SAP is trying to tease the market with new features headed to the core database underpinning its enterprise applications.
The official launch of SAP HANA 2.0 SPS 06 is not expected until December, but Baré Said, senior veep and head of database, has tried to whet users’ appetite with a blog post.
Included will be improvements to SAP HANA’s smart data access, which promises access to remote data as if it were local, with support for new versions of Oracle and Microsoft SQL. Said flaunted better machine learning capabilities with a new predictive analytics library and support for Python 3. He also promised further updates to native storage extension, a way of storing “warm” data locally, he said.
But the tone of the teaser was somewhat underwhelming. “We remain committed to supporting our customers in maximizing and safeguarding their existing investments as they chart their path into the future,” he said.
Despite SAP’s third-quarter results and dramatic shift in earnings guidance wiping off 23 per cent of its maket cap, the company still managed €6.5bn revenue for the quarter with €1.5bn profit. Perhaps observers would think a business of that size could come up with something other than “remaining committed” to its core database technology, particularly when rival Workday, which built its in-memory database from the same background as SAP, is snapping at its heels in the HCM market.
Online commentators certainly seemed to think so. “HANA starts 10 years ago as a groundbreaking innovation which is becoming core of every SAP application in the future. It seems now that HANA is no part (sic) of the innovation strategy,” one said.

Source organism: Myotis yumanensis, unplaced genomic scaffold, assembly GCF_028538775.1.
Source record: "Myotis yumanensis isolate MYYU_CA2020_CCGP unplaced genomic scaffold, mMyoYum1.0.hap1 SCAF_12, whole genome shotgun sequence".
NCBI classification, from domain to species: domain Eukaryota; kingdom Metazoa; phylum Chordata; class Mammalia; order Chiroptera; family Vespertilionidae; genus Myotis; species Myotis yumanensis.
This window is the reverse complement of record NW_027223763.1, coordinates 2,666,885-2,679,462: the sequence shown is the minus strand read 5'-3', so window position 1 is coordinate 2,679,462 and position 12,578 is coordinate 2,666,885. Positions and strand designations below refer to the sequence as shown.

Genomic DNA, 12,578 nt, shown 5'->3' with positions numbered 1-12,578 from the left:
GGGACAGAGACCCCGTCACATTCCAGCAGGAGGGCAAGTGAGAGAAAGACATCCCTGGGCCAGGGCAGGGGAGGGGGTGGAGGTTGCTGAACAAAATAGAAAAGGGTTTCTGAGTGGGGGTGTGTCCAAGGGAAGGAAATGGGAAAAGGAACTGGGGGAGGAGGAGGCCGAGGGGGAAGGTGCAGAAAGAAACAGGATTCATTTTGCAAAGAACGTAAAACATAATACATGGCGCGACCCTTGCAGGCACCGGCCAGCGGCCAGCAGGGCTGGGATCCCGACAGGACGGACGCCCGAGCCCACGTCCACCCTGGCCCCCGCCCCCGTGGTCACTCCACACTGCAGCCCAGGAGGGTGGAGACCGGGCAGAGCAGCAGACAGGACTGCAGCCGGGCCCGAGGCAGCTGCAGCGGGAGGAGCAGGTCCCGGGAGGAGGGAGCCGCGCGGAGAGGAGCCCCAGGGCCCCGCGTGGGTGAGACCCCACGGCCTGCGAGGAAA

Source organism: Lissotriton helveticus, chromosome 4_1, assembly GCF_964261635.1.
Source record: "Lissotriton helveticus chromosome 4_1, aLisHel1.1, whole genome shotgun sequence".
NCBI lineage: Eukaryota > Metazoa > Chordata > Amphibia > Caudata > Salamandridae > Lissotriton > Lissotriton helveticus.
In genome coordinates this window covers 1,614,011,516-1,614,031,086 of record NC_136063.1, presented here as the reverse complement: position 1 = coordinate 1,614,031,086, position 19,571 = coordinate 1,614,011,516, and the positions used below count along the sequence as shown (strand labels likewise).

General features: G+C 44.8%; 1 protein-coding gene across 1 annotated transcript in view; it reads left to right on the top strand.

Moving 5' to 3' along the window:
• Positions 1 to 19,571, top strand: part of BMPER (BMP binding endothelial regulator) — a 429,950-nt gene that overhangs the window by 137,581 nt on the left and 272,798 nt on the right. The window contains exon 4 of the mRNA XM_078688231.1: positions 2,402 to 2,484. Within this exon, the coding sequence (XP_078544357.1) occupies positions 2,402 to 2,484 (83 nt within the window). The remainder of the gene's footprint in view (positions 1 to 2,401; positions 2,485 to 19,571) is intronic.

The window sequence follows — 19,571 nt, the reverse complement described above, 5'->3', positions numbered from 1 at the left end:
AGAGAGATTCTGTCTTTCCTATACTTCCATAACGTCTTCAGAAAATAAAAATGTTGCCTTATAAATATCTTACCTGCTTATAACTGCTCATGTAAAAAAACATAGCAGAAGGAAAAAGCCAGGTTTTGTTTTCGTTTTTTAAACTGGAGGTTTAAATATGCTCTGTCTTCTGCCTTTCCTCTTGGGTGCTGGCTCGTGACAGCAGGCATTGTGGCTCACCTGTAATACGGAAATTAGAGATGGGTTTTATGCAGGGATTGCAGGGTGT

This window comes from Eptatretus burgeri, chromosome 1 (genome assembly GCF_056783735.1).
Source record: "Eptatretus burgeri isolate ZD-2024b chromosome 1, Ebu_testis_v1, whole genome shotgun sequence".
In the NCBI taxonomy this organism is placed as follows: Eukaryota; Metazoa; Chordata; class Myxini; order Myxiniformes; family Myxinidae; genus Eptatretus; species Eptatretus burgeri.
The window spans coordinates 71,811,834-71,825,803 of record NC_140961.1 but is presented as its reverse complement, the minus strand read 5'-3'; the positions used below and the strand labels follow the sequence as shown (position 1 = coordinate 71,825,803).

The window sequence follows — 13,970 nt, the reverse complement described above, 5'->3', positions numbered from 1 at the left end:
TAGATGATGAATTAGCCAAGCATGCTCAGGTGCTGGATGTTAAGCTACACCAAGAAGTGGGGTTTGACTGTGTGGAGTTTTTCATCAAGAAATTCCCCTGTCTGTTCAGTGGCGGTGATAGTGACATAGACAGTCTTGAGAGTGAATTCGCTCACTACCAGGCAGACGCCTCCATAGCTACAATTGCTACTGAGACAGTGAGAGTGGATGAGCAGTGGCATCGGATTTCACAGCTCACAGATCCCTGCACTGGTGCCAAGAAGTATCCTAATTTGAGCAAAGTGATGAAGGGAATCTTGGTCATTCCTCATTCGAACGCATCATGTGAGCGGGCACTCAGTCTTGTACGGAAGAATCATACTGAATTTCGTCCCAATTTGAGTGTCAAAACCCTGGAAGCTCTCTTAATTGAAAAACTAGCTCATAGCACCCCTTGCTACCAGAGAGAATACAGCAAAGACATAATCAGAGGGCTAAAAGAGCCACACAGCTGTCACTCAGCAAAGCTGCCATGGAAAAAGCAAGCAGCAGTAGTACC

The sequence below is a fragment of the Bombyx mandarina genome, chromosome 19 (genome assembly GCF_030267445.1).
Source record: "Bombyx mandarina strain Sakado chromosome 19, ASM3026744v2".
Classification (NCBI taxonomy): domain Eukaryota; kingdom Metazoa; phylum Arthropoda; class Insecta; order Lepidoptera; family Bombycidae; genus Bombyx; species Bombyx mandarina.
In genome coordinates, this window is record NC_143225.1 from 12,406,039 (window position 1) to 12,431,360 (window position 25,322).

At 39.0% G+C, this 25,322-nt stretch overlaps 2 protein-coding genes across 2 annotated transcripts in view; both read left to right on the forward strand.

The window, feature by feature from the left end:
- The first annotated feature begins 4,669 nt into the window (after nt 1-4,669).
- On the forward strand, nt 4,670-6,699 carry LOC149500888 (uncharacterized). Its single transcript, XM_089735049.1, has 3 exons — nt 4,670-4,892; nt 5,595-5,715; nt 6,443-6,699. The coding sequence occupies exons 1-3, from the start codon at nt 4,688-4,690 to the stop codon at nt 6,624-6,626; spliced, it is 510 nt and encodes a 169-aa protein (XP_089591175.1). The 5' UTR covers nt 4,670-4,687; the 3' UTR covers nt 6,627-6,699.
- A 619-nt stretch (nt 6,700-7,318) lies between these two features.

“This is legacy-language at best,” consultant Lars Breddemann commented. “I believe SAP could do a lot better communication around HANA and probably should do a lot better if it still should play a part in the technology platform offered to customers. Right now, it’s rather hard to make the case for using HANA for any non-[SAP] NetWeaver-platform based development. Nearly every cloud-based offering is more affordable and has a much better support/developer community,” he said.
Menawhile, arch-rival Oracle – which went from databases to applications, the opposite direction to SAP’s journey – has this week announced the general availability of its Oracle Database 21c.
It already flaunted native support for JSON documents at the product launch in December 2020.
Other innovations promised by Big Red include In-Memory Automation, in which both row and column formats in the same table allow analytics and transactions to run simultaneously. The new database also supports AutoML for In-Database Machine Learning, a way of building and maintaining machine learning models within the database.
In the wake of a sprawling acquisition spree, SAP has said it is focusing attention on moving core ERP customers to the cloud as part of its plan for greater growth. It should not forget to detail its supporting database technology in the process. ®